Imagine how much time and energy we would've saved in our careers if we only knew in our 20s what we know now. To pay it forward to future IT leaders, we asked several CIOs and IT executives to share one thing they wish they had known before taking their first IT leadership role. Pass this on to anyone on your team who's looking to move up the leadership ladder. Learn even more tips in the first of this hindsight series.
1. Tie technology to business objectives
"In my first IT leadership role, I thought I was supposed to be focused on the technology only. In the many years since, I’ve learned that if your employer doesn’t understand IT, they want it off their plate and to have somebody else just take care of it. The real secret of adding value, though, is not to focus just on technology but how to tie that technology to business objectives. If I’d known that, I would have spent more time learning the business — understanding each department’s bread and butter — rather than just becoming an expert at IT. Without an understanding of your business’s approaches and goals, the best you can do as an IT person is control costs, rather than adding value by connecting the dots between technology and the business."
- Peter Markos is Chief Information Officer of Rotary International
"I think what is paramount as an IT leader, as a CIO, is to have the courage to reinvent yourself and do things differently. To adopt new technology and to select new suppliers even if they are not ones with three big letters."
-Chantal Belzile is Senior Vice President and Chief Information Officer of Business Development of Canada
3. The business drives technology
"In my early days in IT, I wish I’d known that the business drives technology, not the other way around. Technology is the last part of the equation. I was low on the totem pole at the time, so it was okay. I didn’t blow anything up because of that. But even with entry-level people today, we don’t like to see that attitude and work to correct it."
- Stuart Kippelman is Chief Information Officer of Platform Specialty Products Corp.
4. Pretend you are entry-level
"New IT leaders should treat their role almost as if they are entry-level once again. Don’t feel above asking tons of questions, getting to know everyone on staff on a more personal level, and learning as much as possible about the technical landscape. It’s amazing how often I talk to senior IT leadership who are not able to explain their IT infrastructure."
- Blake Angrove is Director of Technology Recruiting Services at LaSalle Network
5. It's the people who make the difference
"It’s the individuals who make the difference. I grew up working in my family’s grocery stores and respected from an early age that if the staff are happy and motivated, then the business will thrive. That maxim is as true inside a multi-million dollar tech company as it is inside a grocery store. It can equally apply to customers: if they trust you to tackle their tech issues, you are half way to winning a business relationship."
- Todd DeLaughter is the Chief Information Officer for Automic
6. Speak the language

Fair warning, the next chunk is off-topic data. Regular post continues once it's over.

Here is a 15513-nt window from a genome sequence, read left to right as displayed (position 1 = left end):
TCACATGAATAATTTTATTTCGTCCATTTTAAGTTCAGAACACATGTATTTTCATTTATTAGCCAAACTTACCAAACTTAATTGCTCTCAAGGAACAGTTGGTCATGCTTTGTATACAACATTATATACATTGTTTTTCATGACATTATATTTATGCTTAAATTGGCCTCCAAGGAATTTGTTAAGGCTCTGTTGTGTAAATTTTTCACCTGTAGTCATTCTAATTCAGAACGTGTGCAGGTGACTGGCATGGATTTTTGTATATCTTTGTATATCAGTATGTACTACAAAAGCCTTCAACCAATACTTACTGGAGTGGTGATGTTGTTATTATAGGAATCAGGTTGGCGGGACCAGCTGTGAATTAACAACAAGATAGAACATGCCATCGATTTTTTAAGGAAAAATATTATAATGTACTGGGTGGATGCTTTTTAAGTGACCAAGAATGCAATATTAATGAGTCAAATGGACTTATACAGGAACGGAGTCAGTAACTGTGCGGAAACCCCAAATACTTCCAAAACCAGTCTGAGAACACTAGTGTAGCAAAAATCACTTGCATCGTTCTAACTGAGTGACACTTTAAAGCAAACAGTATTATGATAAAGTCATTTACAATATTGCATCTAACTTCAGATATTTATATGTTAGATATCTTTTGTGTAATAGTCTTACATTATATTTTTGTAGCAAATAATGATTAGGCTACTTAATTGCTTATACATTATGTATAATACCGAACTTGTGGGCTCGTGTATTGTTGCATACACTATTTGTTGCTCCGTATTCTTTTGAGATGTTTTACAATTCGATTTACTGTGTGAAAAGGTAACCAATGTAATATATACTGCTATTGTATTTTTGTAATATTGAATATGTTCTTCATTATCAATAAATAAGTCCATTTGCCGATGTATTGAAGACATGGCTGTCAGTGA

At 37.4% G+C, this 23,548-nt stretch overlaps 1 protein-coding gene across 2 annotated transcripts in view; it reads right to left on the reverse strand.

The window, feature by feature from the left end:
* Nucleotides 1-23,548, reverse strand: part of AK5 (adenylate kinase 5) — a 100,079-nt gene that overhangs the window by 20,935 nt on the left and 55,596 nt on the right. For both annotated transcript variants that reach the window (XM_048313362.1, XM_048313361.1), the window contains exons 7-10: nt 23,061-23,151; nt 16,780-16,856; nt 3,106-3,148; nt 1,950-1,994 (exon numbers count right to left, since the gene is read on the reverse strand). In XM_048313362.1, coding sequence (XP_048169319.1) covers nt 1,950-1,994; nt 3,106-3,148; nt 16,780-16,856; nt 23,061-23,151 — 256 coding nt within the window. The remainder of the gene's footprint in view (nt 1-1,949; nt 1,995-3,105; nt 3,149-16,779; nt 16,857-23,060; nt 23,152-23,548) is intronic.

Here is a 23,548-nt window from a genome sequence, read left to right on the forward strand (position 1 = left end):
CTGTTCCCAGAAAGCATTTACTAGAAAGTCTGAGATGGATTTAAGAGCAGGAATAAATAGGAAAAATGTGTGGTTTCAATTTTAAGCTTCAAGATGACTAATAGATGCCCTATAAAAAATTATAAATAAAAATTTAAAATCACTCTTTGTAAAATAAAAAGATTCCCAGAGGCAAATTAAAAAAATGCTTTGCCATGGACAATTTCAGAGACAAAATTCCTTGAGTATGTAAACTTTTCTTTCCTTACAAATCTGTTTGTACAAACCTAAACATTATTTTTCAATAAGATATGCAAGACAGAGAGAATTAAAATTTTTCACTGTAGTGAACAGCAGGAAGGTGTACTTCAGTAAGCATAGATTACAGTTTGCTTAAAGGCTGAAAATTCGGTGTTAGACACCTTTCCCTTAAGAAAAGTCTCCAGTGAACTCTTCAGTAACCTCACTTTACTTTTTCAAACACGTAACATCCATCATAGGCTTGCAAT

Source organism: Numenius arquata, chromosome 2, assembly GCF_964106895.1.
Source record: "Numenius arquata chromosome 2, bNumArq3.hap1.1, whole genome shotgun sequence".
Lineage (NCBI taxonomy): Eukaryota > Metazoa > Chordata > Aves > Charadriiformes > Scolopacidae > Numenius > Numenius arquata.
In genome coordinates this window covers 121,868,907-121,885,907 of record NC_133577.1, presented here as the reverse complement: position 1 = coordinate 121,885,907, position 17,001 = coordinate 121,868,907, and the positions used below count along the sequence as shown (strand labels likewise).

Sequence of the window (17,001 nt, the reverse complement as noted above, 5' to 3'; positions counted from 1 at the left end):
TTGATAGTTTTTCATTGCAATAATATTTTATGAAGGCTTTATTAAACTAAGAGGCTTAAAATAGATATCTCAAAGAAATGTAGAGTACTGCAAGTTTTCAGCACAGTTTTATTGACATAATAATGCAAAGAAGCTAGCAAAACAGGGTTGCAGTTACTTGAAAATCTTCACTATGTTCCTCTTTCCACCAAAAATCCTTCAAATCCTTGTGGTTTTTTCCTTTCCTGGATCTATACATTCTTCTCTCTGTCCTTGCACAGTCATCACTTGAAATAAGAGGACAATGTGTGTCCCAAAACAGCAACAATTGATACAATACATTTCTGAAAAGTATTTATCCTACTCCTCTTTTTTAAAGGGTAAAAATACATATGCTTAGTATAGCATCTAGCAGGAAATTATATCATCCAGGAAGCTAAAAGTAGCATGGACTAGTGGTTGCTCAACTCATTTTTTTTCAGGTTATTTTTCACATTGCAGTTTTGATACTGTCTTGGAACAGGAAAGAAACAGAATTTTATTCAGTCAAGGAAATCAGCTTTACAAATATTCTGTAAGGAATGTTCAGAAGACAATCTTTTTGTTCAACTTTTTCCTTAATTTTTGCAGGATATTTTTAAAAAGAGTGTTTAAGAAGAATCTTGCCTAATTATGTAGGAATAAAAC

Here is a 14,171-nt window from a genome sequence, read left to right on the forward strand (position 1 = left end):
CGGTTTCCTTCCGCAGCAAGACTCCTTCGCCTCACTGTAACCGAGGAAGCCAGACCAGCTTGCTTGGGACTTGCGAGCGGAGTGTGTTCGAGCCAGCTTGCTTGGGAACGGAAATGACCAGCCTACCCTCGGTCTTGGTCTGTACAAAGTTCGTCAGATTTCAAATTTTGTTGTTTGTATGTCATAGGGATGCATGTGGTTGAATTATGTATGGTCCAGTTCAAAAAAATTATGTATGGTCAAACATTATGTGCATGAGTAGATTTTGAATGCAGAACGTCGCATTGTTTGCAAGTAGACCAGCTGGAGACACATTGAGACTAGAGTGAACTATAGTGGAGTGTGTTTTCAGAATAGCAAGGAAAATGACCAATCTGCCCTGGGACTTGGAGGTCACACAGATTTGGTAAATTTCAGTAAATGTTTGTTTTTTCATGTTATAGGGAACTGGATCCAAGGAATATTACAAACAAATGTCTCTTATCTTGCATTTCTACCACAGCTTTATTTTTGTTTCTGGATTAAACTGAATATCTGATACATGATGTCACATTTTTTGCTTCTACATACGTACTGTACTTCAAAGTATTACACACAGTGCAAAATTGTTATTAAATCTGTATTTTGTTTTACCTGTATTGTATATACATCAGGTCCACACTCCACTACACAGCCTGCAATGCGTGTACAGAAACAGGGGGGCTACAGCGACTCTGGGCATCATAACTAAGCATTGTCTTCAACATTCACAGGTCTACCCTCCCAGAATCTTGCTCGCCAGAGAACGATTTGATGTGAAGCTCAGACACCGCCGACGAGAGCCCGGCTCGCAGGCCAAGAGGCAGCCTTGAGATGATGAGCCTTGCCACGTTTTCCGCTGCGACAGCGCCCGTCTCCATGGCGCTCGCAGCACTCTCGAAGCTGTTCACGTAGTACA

"When I started my career, the first thing I did was to say, 'I want to be on the business analyst side to understand the business first.' Nearly 30 years later, I think this mantra still holds. The only way you’re going to be able to have a meaningful interchange with others in your company is if they respect that you can talk their language. As a football guy, I think of it like this: if you’re the quarterback, you have to know what everybody should do on every play, at every position. And at the end of the day, I do think that when it comes to process, we, in IT, are the people that are really in the best position to understand that. Even if we’re a bit more like offensive coordinators rather than quarterbacks. Today, if I were going to tell somebody going into a CIO job what to do first, it would be to focus really on what cross-functional means in your organization. Even today, as an IT guy, it’s still easy for me to fall into infrastructure speak. Then, you lose people because not everybody understands IT."
- Brian Beams is Vice President of IT & Business Resilience at Pharmavite
7. Build relationships
8. Communication is critical
"One thing I wish I’d known sooner in my IT career is the amount and frequency of communication, and the different levels of communication, that you have to do. And I mean, continuous communication, the same way a politician works.
Before I took my first big IT role, I knew I had to articulate a strategy and mission, but I didn’t realize how important it was to communicate successes consistently. If you don’t, you’ll run into situations where audiences in your company will request things that may already exist. You don't want to have to step up and say, ‘but that was deployed three or four months ago. And in fact, this very department is using it.’ You just can’t assume that people know. Sometimes I feel the need for a communications person just for IT. People need to know that you’ve accomplished what you set out to do.
The second thing that keeps coming to the fore as something I wish I’d known more about sooner is security. We used to think of it in the same way we think of business continuity planning – it’s only at the front of your mind when you’ve got a disaster on your hands. But as IT moves more and more to the front office and we try to enable the Internet of Things, we need to think about security and privacy regularly."
- Houston Ross is Chief Operations Officer and Board Member for the Czech Republic and Slovakia of NN Life Insurance, Ltd.
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